Withstanding severe cleaning regimes…
The Food and Beverage industries are progressively pressured by clients requesting a cutback in chemical additions and preservatives, which results in a larger chance of bacteria build up on sanitary equipment.
Standard sterilization systems used by food and beverage manufacturers contain steam-in-place (SIP) and clean-in-place (CIP). Yet, a progressively adjusted and safety-conscious market has seen ever more rigorous quality standards, resulting in manufacturers moving on to the new systems. In the background occurs an innovative technology that is leading-the-way in effective equipment sterilization to a manufacturing extent.
Ultraviolet Germicidal Irradiation (UVGI) is a system now established in food and beverage industries, yet lately obtaining more popularity, as it presents a cost-effective option to short-term process lines. Highly efficient at permanently removing the DNA of microorganisms, UVGI is low maintenance and environmentally friendly. With no toxins or remains emitted into the producing process, it does not influence the chemical mixture, odor, taste or pH of the product.
UV-C lamps provide accurate medium-pressure ultraviolet short-wavelengths, for instance, tri-clamp connectors. To ensure seal durability it is crucial to fully understand the application parameters of UV-sterilisation in elastomer gaskets (tri-clamp).
Another prevailing element moving into UV-C technology is UV degradation of rubber ingredients. The UV collaborates with the carbon chains in the molecular bonds of the elastomer. This makes free radicals which then work with oxygen to create carbonyl groups which mean a stress-induced chemical attack.
Discolouration will be the first indication on exposed surfaces of elastomer gaskets. Exaggerated exposure to predisposed materials can lead to further cracking and also in radical cases, disintegration. To overcome this, chemical UV equalizers can be brought into the formulation and carbon black is usually identified as one of the most efficient UV shield systems for use with elastomers.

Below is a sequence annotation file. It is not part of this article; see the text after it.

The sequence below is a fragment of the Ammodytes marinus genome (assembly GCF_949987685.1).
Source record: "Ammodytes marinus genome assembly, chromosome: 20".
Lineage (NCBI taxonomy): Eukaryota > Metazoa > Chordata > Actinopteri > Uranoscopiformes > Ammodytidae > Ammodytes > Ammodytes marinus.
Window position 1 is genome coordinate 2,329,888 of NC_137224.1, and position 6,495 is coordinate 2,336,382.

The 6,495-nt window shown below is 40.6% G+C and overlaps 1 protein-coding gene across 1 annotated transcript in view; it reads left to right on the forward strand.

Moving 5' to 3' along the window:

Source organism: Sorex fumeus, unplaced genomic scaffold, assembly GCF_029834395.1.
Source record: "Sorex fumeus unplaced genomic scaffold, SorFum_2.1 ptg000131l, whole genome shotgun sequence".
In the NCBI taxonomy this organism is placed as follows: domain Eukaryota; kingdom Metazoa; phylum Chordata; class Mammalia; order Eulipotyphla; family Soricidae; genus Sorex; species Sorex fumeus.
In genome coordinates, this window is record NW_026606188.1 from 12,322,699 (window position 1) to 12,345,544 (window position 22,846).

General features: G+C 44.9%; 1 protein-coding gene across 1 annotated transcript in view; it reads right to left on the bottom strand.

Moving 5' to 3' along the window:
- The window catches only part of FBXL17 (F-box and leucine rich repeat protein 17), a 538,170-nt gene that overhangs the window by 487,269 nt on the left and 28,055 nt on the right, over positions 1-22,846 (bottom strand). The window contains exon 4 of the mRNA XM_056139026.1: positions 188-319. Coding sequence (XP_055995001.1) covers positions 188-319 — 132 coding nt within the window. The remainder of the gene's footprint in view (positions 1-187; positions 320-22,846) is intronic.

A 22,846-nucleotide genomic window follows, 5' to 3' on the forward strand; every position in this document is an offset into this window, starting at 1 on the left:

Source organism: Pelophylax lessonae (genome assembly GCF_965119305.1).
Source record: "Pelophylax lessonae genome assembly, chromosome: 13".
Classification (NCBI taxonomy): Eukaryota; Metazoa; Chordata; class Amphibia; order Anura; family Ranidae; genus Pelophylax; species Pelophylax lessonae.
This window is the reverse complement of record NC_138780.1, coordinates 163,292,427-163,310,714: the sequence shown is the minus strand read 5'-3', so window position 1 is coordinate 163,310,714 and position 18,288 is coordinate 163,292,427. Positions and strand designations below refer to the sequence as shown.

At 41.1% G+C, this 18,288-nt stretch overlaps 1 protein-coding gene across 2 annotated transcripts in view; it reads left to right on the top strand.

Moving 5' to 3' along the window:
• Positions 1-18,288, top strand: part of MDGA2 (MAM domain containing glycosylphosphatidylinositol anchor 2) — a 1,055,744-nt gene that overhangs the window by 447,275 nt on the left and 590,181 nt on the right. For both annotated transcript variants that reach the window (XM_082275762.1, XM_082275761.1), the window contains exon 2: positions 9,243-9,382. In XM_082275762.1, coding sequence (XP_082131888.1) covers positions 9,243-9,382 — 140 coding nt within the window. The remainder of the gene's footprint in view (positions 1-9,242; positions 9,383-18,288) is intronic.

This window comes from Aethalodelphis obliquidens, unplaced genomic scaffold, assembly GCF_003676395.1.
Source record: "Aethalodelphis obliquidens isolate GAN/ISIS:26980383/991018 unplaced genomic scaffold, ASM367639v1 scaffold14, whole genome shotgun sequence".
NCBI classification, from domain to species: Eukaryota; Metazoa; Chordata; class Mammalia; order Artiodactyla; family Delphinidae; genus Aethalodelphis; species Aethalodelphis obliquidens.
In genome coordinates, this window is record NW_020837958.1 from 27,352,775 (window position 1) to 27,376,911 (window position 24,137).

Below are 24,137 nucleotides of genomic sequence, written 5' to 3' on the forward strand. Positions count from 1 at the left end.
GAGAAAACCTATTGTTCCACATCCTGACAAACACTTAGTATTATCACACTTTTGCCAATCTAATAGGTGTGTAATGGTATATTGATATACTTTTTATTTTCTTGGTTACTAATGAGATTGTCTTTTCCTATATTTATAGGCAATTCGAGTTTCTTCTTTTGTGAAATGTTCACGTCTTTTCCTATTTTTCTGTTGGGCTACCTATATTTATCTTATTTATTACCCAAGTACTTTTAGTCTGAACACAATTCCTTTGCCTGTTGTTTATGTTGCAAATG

M Barnwell Services offers a wide range of standard and custom-made elastomer gaskets for UV-sterilisation applications, ranging from FKM, FFKM, EPDM, NBR, HNBR and VMQ material grades. M Barnwell Services recommends manufacturers to get in contact with our team of experts with specific application demands, in order to supply substantial technical guidance in choosing the adequate elastomer gasket as every sealing application is unique.
If UV is not the selected system, SIP and CIP systems will still demand a high-efficiency elastomer material, as these cleaning procedures can reduce seal lifespan if the elastomer is not compatible.
SIP (Steam-In-Place) is a regime that uses thermal energy of condensing steam to sterilize, removing 99.9% bacterial build up. Standard SIP course temperature parameters are between 120°C and 135°C, at adequate saturated steam stress, with exposure time contingent to system scheme and complexity.
Deterioration can be dramatically intensified when elastomeric seals positioned in a SIP application are open to a scheme of pressure, high temperature and load. With each Kelvin rise in temperature, the speed of chemical reaction doubles so before choosing an elastomer gasket for SIP applications, manufacturers should reflect the grade of steam they demand.
CIP (Clean-In-Place) is different typical sterilization system. It uses a mix of heat, water, and chemicals to sanitize equipment. Some of the chemicals used to eliminate in-process remainders, control bacteria build up and lowers endotoxin levels are Phosphoric and nitric acids, Caustic Soda, Peracetic Acid (PAA) and Sodium Hypochlorite.
As the food and beverage industries observe more rigorous processes being initiated, obtaining the seal specification adequate for process machinery could save manufacturers from the high risk of expensive and damaging retractions and product liability.
Perfluoroelastomers (FFKM) have been created to overcome high temperature and withstand chemicals used in SIP and CIP regimes.
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